Regardless of where the sun activity is taking place – backyard, ball-playing field, court or course, park or waterfront, the sunscreen product should contain two elements for effective protection. Always look for a “broad spectrum” sunscreen that includes chemicals that block both UV-A and UV-B radiation from penetrating the skin surface.
While no product is completely “waterproof,” select a “water-resistant” type that is designed for long-lasting wear, especially if sweating heavily or swimming. Choose a variation that is both easy to apply and feels good on the skin. There are numerous commercial brands available: creams, gels, lotions, moisturizers, solid sticks and sprays (aerosols). After applying whatever commercial brand that you choose, gently and evenly rub the ointment into the skin to ensure full protection. In order for the protection to occur, the sunscreen must be absorbed into the skin.
What is SPF?
The initials SPF refer to sun protection factor. It is the measure of the effectiveness of the sunscreen in absorbing UV-B radiation. If someone sunburns after 10 to 15 minutes of sun exposure, using a product of SPF15 extends the amount of time before sunburn occurs to approximately 150 minutes or two-and-one-half hours. After this amount of time, it should be reapplied to continue protection.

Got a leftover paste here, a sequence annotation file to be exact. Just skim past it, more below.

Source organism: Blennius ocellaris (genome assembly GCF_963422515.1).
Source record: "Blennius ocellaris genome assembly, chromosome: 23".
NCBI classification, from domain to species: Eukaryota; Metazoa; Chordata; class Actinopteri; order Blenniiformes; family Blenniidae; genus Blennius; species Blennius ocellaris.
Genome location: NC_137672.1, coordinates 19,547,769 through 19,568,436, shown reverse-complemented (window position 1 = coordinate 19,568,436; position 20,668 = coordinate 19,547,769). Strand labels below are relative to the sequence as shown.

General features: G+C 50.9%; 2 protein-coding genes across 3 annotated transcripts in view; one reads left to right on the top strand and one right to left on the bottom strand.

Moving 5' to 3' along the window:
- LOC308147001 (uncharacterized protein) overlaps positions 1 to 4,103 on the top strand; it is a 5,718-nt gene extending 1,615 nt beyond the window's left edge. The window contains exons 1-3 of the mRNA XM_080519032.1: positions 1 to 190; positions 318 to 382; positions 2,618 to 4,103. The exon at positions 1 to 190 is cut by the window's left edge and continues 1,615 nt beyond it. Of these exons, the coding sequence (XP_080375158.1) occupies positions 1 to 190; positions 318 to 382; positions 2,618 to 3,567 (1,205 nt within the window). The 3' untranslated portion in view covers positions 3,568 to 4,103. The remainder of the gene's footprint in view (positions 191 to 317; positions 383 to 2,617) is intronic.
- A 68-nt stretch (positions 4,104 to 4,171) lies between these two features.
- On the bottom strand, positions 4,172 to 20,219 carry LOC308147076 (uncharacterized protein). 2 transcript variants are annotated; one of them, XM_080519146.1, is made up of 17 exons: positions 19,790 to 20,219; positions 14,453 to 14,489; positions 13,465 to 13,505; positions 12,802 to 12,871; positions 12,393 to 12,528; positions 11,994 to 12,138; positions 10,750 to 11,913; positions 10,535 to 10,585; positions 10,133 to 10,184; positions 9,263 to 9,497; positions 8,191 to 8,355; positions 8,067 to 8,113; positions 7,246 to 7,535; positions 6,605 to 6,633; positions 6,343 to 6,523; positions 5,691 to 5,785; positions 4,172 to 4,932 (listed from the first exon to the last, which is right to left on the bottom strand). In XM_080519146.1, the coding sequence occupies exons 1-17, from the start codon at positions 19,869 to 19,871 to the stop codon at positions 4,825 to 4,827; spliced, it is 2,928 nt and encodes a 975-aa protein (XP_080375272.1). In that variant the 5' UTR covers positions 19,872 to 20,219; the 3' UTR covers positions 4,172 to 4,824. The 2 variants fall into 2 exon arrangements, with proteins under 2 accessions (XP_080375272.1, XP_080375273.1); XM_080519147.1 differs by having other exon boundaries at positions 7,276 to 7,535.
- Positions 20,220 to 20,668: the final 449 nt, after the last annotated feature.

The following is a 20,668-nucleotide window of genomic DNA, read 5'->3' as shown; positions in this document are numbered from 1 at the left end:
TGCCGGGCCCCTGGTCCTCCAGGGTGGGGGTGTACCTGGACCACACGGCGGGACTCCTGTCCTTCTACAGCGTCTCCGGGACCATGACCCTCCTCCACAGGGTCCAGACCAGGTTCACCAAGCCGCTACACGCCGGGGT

In terms of percentages, a product of SPR15 blocks almost 93% of the UV-B sunrays. One of SPF30 blocks almost 97% of radiation and one of SPF50 blocks almost 99%. The difference in protection may not justify the added expense of higher SPF sunscreens.
What’s the best sunscreen for me?